An added benefit of Brendan’s Christmas thread of appreciation: an enormous slew of new blogs to follow! Honestly too many. I get overwhelmed easily these days. But I lingered over his tweet about Nadia, because it mentioned experimentations with microgrants (HELLO), which then led me to her very clean and pleasing site.
I bopped around for a while, delighting in the short-form Notes and reading a few blog entries before adding the feed to my RSS reader. The joy in doing this (depending on how often someone updates their blog) is getting to jump back a few months or years in the timeline to see what they were up to before. That’s how I landed on this post about The Creator Economy from 2021. There are so many gems in here; things I think about all the time, but also things I don’t! She probes further beyond where this conversation usually ends, asking the kinds of questions the post suggests we should all be asking.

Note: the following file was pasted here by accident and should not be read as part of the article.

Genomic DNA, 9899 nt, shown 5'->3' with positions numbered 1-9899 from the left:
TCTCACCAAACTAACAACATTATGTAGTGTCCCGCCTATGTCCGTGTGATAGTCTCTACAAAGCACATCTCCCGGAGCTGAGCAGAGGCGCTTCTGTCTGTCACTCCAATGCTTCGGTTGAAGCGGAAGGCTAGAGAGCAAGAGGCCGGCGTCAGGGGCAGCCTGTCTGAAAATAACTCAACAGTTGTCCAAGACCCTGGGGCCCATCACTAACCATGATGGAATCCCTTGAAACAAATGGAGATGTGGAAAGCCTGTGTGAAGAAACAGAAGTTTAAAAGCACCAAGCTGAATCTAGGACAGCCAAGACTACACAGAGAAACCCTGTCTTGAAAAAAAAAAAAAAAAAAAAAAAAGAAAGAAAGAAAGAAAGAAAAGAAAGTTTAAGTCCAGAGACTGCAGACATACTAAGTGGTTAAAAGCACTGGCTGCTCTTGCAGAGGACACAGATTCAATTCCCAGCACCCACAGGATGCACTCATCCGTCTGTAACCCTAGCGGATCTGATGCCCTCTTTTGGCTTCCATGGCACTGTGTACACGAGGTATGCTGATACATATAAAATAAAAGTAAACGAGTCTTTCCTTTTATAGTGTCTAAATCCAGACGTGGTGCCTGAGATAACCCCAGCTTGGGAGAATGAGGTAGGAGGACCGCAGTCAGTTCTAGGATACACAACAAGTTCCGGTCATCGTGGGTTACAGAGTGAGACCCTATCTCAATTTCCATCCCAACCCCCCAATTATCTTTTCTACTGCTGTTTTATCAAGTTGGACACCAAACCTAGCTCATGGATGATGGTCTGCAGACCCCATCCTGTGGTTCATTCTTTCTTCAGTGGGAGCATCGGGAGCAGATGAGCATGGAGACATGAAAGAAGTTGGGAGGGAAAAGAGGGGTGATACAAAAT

When I imagine a cultural renaissance that inspires me, I think about working together to address unsolved questions, tugging on threads in conversations that need unraveling, creating enduring artifacts for generations to pore over and iterate upon. The “publish or perish” model that nudges people to rack up more followers is not the pinnacle of creative freedom; it’s indentured spiritual servitude.
Indentured spiritual servitude! Hot damn!! This is precisely the situation so many of us cartoonists find ourselves in. Precisely the reason I feel so much resistance to the simple act of sharing a photograph or a passing thought on social media. However trivial, it still feels like something I have to do. It’s a matter of survival.